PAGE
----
“Clarity” by Tru-Life is also a bit on the darker side but overall it has a decent sound. The song is basically about changing our perspectives and seeing things the way God does. It briefly tells the story of a few individuals who are likely to be judged but suggest that there is more to their story and meets the eye.


“Big Things” features all four members of the Cross Movement. (Although Phanatik doesn’t actually rap). In essence it speaks about how our small accomplishments become large and impactful when put in God’s hands. God uses us and our story and journey to carry out His will. This track uses samples from the song “To Be Free to Be Who We Are” sung by Harold Melvin & the Blue Notes. I really liked the sample and think it paired well with the beat and helped the emotion of the song. There is an interesting fact that I’d like to point out however. In Big Things it sounds as if the sample is saying “big things to me” which would make sense because it matches the song title. However when you go back and listen to the original recording it doesn’t like “big things to me” at all. It’s actually hard to make out what he said at all but I believe it was “to be free to be” which would match the title of that song. So what does this mean? I honestly think Cross Movement and the producer of this song played a psychological trick on the listener. The emcees on the song say the phrase “big things” and and the title of the song is Big Things so of course our brains would think that’s what the sample said as well. I suppose there could be a different explanation for why this occurred but for now I’ll stick to my theory. This may be one of my favorite songs on the album right now and definitely my favorite of the songs I didn’t know already.


“The Last Cypha ” is pretty self explanatory, it’s the Last Cypher. It’s actually a call back to all Cross Movements previous albums that all end in cyphers. So here is another full circle moment for the album. This song also uses a sample that I love. “Am I Black Enough for You” sung by Billy Paul. I guess there’s just something about 70’s music mixed with hip-hop. This song features All four members in addition to Trip Lee, Da’T.R.U.T.H, R.Swift, Mac the Doulos, Iz-Real and FLAME. I like how for the last song of the album they decided to feature some young and/or up and coming artists. It was almost a symbol for the passing of the baton as Cross Movement was stepping down.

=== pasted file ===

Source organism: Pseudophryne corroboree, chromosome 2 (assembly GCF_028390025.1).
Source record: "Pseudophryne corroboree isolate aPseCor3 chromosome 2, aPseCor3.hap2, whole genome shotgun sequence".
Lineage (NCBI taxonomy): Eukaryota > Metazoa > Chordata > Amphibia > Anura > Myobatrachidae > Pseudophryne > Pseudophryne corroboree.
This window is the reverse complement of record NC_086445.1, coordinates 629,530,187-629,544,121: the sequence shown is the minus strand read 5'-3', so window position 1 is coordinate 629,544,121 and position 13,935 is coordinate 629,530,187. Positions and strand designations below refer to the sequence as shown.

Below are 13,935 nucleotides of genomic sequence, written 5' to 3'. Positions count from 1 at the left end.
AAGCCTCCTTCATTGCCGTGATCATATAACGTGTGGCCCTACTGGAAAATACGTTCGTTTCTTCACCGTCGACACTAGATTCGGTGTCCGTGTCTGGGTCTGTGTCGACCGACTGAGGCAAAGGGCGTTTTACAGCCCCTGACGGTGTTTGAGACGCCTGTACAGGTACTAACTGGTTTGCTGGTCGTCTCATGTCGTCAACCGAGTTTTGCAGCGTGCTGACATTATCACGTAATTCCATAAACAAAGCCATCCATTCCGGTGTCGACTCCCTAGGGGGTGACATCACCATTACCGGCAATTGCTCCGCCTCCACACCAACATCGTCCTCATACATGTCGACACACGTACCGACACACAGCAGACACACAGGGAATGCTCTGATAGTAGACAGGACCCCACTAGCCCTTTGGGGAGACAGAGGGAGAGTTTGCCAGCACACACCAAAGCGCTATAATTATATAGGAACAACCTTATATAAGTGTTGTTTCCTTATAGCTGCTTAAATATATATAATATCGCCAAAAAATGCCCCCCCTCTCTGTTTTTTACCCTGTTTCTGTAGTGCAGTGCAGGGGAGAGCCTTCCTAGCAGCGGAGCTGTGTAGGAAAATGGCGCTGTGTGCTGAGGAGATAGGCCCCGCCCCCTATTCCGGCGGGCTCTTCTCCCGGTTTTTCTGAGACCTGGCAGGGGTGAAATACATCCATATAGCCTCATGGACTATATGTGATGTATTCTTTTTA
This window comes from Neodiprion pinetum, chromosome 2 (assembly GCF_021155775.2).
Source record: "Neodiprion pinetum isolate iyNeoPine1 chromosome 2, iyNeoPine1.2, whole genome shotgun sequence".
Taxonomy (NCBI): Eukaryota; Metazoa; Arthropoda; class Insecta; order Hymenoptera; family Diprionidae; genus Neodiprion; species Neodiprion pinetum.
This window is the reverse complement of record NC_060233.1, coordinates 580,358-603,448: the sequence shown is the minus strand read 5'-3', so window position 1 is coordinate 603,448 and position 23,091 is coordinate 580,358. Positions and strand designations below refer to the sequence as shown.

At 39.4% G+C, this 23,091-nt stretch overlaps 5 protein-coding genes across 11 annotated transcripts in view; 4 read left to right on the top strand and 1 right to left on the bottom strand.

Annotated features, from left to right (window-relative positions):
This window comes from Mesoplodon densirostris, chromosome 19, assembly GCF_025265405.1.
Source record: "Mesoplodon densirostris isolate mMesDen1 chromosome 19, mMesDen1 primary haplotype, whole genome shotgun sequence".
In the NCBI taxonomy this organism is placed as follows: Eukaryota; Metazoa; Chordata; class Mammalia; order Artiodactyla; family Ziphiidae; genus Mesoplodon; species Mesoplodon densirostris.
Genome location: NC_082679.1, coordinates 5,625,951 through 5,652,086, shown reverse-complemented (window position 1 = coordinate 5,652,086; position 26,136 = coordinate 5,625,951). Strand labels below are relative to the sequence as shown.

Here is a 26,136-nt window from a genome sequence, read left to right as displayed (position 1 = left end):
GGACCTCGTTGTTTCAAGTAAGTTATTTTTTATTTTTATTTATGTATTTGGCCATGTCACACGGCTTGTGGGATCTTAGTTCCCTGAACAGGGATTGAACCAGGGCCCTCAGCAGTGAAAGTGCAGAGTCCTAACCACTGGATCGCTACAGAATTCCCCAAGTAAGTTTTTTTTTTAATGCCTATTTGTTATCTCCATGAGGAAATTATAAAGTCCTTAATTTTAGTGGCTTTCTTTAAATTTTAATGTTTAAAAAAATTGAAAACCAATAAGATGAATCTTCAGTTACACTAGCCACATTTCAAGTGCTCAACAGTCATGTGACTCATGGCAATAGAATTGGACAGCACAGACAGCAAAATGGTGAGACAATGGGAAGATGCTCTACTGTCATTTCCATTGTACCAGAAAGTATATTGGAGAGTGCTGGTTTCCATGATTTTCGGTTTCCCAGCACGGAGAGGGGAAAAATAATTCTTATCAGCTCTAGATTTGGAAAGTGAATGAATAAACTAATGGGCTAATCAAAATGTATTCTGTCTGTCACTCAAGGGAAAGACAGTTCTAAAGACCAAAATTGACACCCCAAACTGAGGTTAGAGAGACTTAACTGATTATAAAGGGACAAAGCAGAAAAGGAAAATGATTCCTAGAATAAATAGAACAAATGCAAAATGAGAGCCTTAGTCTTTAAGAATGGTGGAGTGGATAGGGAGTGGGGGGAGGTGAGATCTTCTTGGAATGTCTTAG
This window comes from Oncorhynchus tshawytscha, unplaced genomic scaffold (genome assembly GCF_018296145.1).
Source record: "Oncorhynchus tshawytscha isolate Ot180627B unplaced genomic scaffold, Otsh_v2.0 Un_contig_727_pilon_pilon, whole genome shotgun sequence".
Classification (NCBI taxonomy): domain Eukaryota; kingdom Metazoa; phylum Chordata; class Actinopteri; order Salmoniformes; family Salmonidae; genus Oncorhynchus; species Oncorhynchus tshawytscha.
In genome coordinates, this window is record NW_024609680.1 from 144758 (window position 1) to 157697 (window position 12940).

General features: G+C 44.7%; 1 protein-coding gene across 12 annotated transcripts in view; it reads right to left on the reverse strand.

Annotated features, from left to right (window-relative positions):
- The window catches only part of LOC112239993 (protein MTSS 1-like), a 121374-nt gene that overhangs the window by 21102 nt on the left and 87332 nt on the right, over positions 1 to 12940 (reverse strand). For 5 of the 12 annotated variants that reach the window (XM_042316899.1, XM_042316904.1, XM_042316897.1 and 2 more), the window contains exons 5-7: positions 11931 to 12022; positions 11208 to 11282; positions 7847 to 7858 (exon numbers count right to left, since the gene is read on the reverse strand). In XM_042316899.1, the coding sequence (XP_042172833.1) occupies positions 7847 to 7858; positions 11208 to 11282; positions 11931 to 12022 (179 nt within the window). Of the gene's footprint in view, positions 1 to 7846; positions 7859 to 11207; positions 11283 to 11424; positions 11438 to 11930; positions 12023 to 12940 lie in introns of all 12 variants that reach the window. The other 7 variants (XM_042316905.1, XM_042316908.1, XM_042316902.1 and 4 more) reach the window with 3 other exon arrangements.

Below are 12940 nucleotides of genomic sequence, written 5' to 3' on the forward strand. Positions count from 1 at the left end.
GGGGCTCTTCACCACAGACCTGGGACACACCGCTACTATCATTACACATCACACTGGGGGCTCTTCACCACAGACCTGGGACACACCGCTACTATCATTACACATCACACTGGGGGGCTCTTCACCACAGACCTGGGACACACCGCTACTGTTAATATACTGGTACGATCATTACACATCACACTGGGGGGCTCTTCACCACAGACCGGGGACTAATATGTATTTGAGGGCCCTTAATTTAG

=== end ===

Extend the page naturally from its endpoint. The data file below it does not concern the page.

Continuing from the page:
Whenever I buy an album, especially one that is available for streaming, the most important component of the album for me is really the sleeve. I like to know all of the background information if I can. Who wrote on it, who produced it, what was sampled, who played a certain instrument, etc. and if possible the lyrics to the songs. Because this is so important to me, I wanted to include it in the review. 


Before I listened to the whole album, I was starting to question whether or not it was a good purchase. The sleeve definitely made it worth it. One disappointing factor was that it did not include lyrics but what I did really like is that it had  the full timeline of their career with pictures from the beginning to the end. A very nice touch. It’s probably the best sleeve I’ve seen and a great idea for a final album. 


By the way I also noticed on the timeline on the front cover that all of their albums have started with the letter H. Heaven’s Mentality, House of Representatives, Human Emergency, Holy Culture, Higher Definition, and HIStory. I’m not sure if that was intentional or not although it probably was, it’s still a pretty cool find.

There were a few songs that I didn’t mention because I didn’t have a whole lot to write about them. I Love You, Whatchu Say, and We Were They. That doesn’t mean these songs aren’t worth listening to. This album is available on all of the major streaming services and you should definitely go check it out. 

In conclusion this was a pretty decent album and I don’t feel as if I wasted my money. I’ve always wanted to do reviews like this and be a gospel music collector and historian so honestly I’ll probably never completely feel as if I wasted my money. Overall I’d give this album an 8.5/10. I didn’t love every song on the album but I did love the sleeve and consider this album a classic. There’s a certain nostalgia that comes with this album for me.. This is Cross Movement’s last album. It was the end of an era and I’m sure they and their fans were somewhat emotional about the finality of this production. Many people say that the end of one thing is just the beginning of another. That rings true when I think of this album. HIStory was the end of Cross Movement  but it was my introduction to it. Spare Change was the first Cross Movement song I ever heard. And even though it isn’t my favorite song it was an intro to my favorite rap group to this day. If I never heard Spare Change on Pandora, I might not have looked up Cross Movement on my mom’s tablet and fallen in love with the House of Representatives, and I might not be making this video. So all in all this album will always have a special place in my heart.